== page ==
Crews from The Ruhlin Company, based in Ohio, began work on the reconstructifon of Norfolk Southern Railway’s bridge in Michigan’s Monroe County last April and they are looking at completing the nearly $10 million project in May 2015.
The 450 ft. (137 m) bridge (single track), built in 1887, spans the Raisin River. The structure has undergone some repairs and minor rehabilitations in the past, but has stood up well to the elements and extensive use.
“It’s in fair condition,” said Ben Neal, Ruhlin’s project superintendent, “but it’s old and starting to deteriorate to the point where it needs to be replaced. The original builders knew what they were doing. It’s lasted over 100 years and they did a good job with the construction materials and equipment that they had at the time.”
The existing bridge is being maintained while crews will build a new substructure (with reinforced concrete) beneath it. A new superstructure with a metal deck shall be built in a nearby laydown yard.
“The owner will allow us a certain amount of time, which has not been determined yet,” said Neal, “to change the bridge deck out. The elevation of the bridge will not change.”
Neal has managed many railway bridge projects. When the current bridge is demolished, it will yield nearly 1.5 million lbs. (680,389 kg) of steel, 319 cu. yd. (244 cu m) of concrete, and 150 cu. yd. 115 cu m) of masonry. Much of the material will be recycled.
The depth of the river below the bridge is approximately 3.5 ft. (1 m). Three coffer dams (about 10 ft. [3 m] deep) are being placed in the middle of the river so that micropiles can be drilled into the riverbed at depths of between 30 to 40 ft. (9 to 12 m).
“Setting up the coffer dams underneath an existing bridge is a difficult process,” said Neal. “The low headroom under the existing bridge made driving sheets difficult. We utilized our Movax attachment on a Catepillar excavator to drive the sheets from a stone causeway installed across the river to access the new pier locations.”
The dams should be ready by November, which will allow Spartan Specialties to install the micropiles, which then allow the substructure work to begin. Currently Ruhlin has eight personnel on site, but that should rise to between 25 and 40 at the peak of the project.
“We’ll be working right through the winter,” said Neal. Cold temperatures slow everything down. It is tough on the workforce as well as the equipment. Tasks such as pouring concrete require protection from the cold temperatures for the new concrete to cure.”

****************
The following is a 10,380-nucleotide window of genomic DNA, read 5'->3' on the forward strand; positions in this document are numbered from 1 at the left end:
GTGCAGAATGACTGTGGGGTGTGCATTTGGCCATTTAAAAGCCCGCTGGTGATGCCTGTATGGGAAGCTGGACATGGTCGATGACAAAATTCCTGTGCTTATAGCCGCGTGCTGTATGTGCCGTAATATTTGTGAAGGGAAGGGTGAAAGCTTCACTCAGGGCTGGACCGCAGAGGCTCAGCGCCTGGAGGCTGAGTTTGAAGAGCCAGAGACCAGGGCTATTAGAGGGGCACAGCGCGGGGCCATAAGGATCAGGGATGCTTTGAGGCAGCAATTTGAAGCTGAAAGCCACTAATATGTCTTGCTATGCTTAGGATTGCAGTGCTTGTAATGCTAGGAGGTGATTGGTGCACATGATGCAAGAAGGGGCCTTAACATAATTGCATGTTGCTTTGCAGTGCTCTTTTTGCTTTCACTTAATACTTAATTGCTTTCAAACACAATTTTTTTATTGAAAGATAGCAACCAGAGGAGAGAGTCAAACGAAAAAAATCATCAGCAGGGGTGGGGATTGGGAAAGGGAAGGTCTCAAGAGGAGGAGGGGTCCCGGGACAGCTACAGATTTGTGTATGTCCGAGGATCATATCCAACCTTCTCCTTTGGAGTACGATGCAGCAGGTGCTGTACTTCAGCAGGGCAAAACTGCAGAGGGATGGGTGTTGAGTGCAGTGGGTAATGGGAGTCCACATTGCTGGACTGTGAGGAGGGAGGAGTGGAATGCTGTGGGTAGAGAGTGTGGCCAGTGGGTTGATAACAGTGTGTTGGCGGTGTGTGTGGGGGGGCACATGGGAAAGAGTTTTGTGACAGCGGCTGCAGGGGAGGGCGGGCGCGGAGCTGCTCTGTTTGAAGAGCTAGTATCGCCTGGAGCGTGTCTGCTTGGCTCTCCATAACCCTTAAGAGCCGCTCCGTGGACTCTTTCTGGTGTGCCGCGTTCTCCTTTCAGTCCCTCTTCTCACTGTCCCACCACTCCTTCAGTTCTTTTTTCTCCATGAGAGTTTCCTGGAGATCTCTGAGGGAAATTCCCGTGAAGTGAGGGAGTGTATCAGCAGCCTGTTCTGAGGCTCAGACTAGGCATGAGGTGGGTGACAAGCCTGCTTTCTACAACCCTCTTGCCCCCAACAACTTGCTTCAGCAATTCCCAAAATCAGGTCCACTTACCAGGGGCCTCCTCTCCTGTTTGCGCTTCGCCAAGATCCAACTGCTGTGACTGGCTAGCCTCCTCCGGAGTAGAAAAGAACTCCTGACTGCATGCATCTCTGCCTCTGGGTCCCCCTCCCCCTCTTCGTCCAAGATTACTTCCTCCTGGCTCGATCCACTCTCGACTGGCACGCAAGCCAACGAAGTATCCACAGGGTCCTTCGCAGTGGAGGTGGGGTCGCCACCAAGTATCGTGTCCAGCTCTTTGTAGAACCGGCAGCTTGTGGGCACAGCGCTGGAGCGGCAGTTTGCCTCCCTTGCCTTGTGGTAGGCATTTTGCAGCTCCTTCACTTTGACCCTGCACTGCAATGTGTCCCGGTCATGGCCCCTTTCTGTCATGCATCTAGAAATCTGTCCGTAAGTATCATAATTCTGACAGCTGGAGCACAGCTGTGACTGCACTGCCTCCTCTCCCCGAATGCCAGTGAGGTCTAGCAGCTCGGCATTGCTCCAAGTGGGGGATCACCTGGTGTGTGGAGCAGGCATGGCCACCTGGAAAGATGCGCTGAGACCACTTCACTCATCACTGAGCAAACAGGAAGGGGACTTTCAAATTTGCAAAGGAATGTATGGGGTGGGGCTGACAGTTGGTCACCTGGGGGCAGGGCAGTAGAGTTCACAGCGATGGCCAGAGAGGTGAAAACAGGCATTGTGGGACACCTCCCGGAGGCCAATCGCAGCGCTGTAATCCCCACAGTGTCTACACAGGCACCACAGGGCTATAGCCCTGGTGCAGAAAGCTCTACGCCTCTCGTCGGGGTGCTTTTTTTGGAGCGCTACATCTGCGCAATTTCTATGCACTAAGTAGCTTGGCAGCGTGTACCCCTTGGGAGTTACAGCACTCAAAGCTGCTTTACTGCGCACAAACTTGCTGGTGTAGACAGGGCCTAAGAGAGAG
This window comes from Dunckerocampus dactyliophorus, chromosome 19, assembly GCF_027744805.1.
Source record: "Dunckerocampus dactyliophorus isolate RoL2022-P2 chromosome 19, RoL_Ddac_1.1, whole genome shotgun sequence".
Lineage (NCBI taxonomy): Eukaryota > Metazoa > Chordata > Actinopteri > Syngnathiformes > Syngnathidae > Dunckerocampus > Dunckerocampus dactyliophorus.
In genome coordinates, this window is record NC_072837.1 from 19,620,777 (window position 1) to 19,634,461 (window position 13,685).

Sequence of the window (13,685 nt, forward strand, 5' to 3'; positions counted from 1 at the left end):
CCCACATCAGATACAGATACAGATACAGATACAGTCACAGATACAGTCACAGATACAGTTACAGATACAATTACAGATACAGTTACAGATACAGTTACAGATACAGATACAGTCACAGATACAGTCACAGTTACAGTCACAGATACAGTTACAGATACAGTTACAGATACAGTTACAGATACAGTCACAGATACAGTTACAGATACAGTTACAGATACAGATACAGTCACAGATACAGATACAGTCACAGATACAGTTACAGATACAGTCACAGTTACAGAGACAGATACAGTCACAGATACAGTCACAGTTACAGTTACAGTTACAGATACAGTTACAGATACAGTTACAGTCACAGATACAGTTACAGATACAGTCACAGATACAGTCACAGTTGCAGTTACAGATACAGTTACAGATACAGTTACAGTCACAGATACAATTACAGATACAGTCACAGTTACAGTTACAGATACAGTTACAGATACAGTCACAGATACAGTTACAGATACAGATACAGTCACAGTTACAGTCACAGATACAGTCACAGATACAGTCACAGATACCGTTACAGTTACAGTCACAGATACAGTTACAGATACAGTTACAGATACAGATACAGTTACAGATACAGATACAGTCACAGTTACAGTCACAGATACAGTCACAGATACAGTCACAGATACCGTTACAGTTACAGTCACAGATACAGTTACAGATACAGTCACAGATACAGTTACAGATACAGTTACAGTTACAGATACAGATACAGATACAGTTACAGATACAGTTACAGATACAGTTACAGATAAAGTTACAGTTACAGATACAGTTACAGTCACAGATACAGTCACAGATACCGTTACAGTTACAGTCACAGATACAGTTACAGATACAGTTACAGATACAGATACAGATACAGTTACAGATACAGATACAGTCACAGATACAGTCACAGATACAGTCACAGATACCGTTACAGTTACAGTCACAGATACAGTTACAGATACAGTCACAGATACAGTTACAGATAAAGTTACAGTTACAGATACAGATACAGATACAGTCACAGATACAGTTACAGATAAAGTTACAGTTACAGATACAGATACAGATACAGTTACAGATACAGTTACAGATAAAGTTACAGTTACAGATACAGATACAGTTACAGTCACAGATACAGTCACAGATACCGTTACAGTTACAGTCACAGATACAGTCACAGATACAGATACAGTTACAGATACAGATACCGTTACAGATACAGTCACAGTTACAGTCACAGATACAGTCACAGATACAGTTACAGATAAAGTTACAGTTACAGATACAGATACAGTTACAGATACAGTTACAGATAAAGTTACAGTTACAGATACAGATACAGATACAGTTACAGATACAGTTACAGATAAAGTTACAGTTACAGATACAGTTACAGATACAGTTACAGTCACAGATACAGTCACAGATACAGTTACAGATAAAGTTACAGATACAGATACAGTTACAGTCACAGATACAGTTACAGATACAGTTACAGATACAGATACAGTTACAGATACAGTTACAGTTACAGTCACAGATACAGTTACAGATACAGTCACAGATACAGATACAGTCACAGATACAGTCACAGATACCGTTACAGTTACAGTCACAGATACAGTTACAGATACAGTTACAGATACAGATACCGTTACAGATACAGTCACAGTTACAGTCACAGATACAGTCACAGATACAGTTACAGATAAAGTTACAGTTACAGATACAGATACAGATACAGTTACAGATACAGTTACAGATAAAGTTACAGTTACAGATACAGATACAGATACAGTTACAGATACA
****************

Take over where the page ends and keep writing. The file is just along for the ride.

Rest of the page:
Permits from the Department of Environmental Quality were secured to allow the construction operations to proceed.
“Temporary bridges were built within the causeway to maintain the flow of the river as well as provide passage for fish,” said Neal. “Our environmental permits also mandate the a barrier be placed on the river bottom to separate the temporary stone causeway from the riverbed.”
The substructure is expected to be completed by January, 2015 and should consist of 625 cu. yd. (478 cu m) of concrete and 30 tons (27 t) of rebar. The new bridge superstructure will consist of 700 tons (635 t) of steel.
“Material deliveries are accepted as we need them,” said Neal. “An open lot on the southwest corner of the bridge is being used for a lay down yard as well as provide space for an office trailer and employee parking. The area has been fairly secure. A gate was installed along our access road to prevent unauthorized vehicles from using the railroad crossing installed for project use. Upon completion of the job, the crossing will be removed.”
In terms of equipment and vehicles, currently on site there is a Cat D6 dozer, Cat 330D and 308 excavators, and a Volvo 120F loader. The drill rig for the micropiles, a Hutte 202, is being brought in by the subcontractor. The Grove 6300L 350 ton (316 t) all terrain and a Liebherr LTM1220-5.2 265 ton (240 t) all terrain crane will be on site in early December to help construct the steel portion of the new bridge.
When vehicles and equipment break down or require routine maintenance, mechanics are brought in from the company’s main yard in Sharon Center or from the local Caterpillar dealership. The Cat 308 excavator is being rented from the Ohio CAT dealership in Perrysburg.
The equipment is being monitored electronically by staff at Ruhlin’s yard and by the operators, which gives Neal a good handle on the state of the equipment.
“There are very few surprises and the main problem that arises is leaks in the hydraulic lines and the need to replace them rapidly,” he said. “While they cannot be anticipated, most of the time, the lines can be replaced in quickly.”
Neal pointed out that while this project has many typical elements, the demolition of the bridge deck and its quick replacement to minimize the closure of the railway line will require detailed planning.
“The existing bridge will be cut apart in place and loaded out onto trucks and dumpsters to be sent to the scrap yard,” he said. “The new bridge will be placed onto the newly constructed substructure using six line goldhofers supplied by Selinsky Force LLC. Details of the replacement are currently being worked out. Key personnel will plan each part of the work that must take place during the outage. Completing the work required during the outage timely is critical to the success of the project. ”
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